§ Order of the Day for the Second Reading read.
THE LORD CHANCELLOR
, in moving the second reading of this Bill, observed that he had already stated its principal objects to the House, and upon that occasion he had mentioned the fact that the cost of obtaining by private Bill those powers in dealing with real estates which by the present measure it was proposed to grant upon application to the Court of Chancery was from 500l. to 1,000l. At the time he made that statement a noble Lord seemed to doubt that the expense was so great; and he (the Lord Chancellor) had therefore instituted an inquiry, the result of which was, that he found he had stated a very moderate amount, for although there were a few isolated cases in which the cost of such applications amounted to 750l., the majority cost much 873 more, and in some instances the expenses had risen to 1,500l. There was no good reason why people should be put to such an expense, especially as most of the applications were made at the recommendation of the Court of Chancery, and it seemed absurd that, after that Court had investigated the cases, it should have to send them to the Legislature to do that which it would be better for the Court itself to do. By the provisions of this measure he expected that the free disposal and application of property held under settlement would be greatly facilitated. He proposed to give the tenant for life, as an incident of his life estate, the power of granting agricultural leases for a term of fourteen years.
§ Moved, That the Bill be now read 2a.
expressed his great satisfaction at the introduction of such a measure, the principle of which he fully approved, although he might have some objections as to details.
§ THE EARL OF DERBY
said, he was disposed to agree in the opinion entertained of the measure by his noble and learned Friend who had just sat down. He thought that by the powers given under it for the improvement and management of estates without incurring the inordinate expenses attendant upon private Acts of Parliament, a very valuable addition would be made to the law regarding landed property; but he had some apprehension with respect to the effect of the clause, authorising the interference of the Court of Chancery, which, it seemed to him, went further than was necessary. If that Court should have the power to authorise the sale of property, then, instead of being made instrumental for the improvement of property, it would be converted into the means of effecting the alienation of property.
§ LORD HATHERTON
highly approved of the measure. He was at a loss to conceive the reason why some general measure of this kind had not been passed long ago, which would obviate the necessity of passing so many private Bills, at an enormous expense, through the House. He thought that to carry out properly the objects of this measure large powers should be given to the Court of Chancery.
THE EARL OF WICKLOW
thought that so excellent a measure should be extended to Ireland. The only words in the Bill to which he objected were the words "or 874 Ireland," which exempted that country from the operation of the measure.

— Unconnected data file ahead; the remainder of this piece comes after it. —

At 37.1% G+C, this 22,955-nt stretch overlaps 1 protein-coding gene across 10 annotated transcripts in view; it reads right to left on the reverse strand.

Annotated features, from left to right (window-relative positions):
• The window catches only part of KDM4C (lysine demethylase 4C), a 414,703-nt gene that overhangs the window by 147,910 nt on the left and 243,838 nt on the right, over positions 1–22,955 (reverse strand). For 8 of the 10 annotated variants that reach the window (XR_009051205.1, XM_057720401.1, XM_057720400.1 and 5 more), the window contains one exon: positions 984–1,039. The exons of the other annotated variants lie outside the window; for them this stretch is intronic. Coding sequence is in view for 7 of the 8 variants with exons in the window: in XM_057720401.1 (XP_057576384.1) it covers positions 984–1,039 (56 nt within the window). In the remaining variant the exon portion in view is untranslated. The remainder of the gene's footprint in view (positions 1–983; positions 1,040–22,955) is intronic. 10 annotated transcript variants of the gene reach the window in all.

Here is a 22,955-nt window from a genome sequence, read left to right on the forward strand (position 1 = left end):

THE MARQUESS OF BATH
suggested that, previous to the clause in reference to leases being brought before the Committee, the noble and learned Lord should be prepared with instances illustrative of the mode of granting building leases in this country. He understood that a change had been made in the mode of granting them, and that the length of leases for building purposes was much shorter than was the custom some few years ago.
§ LORD REDESDALE
said, he had no objection to the Bill; but he hoped that in the inquiries that were to be made under the Bill in the Court of Chancery, the same care would be given to the question under consideration as was given to the Bills brought for effecting similar objects before their Lordships' House. Unless some new regulation was introduced for the purpose into the Court of Chancery, he feared that such a relaxation of the law of settlement would be introduced as was not contemplated by the noble and learned Lord who introduced the measure.
THE LORD CHANCELLOR
quite concurred with the noble Lord as to the necessity of keeping a strict watch upon the proceedings of the Court of Chancery in connection with the powers to be given under this Bill. For that purpose regulations would be framed in accordance with, the practice adopted in that House. As to the power of sale given to the Court of Chancery, he thought that the Bill would lose half of its efficiency if such power were not conferred. He would also mention that the Court of Chancery would have the power of authorising the sale of an estate only when it did not appear on the face of the settlement that such a sale was contrary to the wish of the settler. He was favourable to the extension of the Bill to Ireland; but to provide for any objections that might be made to it on that ground he thought it safer to introduce the words objected to by the noble Earl (the Earl of Wicklow), which it would be much easier to strike out if the extension to Ireland were generally approved of, than to make any addition to the Bill. He would take care to communicate with the right hon. Gentleman the Secretary for Ireland upon the subject, and, if practicable, he should be most happy to extend the measure to Ireland.